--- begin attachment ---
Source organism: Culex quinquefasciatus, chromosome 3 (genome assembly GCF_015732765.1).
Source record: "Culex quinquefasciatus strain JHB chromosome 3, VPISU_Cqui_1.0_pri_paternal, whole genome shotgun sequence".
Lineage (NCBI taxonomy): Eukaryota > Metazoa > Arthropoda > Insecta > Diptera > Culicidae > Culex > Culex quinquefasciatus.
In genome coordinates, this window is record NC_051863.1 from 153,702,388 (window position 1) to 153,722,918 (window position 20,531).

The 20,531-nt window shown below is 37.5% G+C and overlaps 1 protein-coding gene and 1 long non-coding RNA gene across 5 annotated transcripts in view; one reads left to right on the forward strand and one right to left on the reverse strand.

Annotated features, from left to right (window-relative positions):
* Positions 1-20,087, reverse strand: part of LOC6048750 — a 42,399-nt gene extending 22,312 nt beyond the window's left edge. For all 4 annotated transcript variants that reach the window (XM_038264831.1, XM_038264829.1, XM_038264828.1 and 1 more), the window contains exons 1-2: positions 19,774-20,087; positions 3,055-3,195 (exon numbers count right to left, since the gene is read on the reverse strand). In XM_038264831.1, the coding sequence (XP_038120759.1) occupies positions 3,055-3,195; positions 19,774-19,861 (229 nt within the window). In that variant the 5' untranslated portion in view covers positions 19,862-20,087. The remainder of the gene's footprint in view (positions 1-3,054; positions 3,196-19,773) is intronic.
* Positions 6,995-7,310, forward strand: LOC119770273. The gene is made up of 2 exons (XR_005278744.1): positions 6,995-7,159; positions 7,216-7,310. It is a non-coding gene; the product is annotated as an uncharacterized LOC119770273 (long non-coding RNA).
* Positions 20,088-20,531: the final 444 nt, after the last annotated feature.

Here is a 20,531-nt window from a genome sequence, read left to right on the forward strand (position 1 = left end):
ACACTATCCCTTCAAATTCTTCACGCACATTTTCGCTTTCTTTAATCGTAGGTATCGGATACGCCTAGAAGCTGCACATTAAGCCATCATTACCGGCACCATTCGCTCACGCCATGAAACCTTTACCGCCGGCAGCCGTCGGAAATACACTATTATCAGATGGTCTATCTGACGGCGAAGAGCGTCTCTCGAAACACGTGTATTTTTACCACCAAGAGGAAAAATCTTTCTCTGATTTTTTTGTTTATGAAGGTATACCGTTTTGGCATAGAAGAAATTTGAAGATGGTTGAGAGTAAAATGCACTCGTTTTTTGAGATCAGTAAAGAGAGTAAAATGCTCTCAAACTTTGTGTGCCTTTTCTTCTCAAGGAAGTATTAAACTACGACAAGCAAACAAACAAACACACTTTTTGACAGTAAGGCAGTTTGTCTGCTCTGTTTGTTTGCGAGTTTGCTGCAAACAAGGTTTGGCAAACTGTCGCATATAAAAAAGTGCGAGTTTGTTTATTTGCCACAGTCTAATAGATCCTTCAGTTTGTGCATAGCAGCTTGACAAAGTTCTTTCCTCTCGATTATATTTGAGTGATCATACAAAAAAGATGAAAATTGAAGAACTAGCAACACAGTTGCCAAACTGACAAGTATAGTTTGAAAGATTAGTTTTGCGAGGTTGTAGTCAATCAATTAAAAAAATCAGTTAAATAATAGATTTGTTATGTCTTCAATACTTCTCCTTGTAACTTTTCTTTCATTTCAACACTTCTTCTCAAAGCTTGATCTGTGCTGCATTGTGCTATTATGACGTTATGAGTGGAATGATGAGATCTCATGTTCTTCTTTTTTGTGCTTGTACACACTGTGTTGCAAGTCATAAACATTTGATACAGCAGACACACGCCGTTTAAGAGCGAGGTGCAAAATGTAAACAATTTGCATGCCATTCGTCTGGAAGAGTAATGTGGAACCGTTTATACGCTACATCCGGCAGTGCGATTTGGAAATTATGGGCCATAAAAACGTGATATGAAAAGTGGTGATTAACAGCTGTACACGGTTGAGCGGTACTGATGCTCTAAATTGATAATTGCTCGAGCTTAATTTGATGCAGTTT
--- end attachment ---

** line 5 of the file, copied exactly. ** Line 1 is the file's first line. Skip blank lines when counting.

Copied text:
The 20,531-nt window shown below is 37.5% G+C and overlaps 1 protein-coding gene and 1 long non-coding RNA gene across 5 annotated transcripts in view; one reads left to right on the forward strand and one right to left on the reverse strand.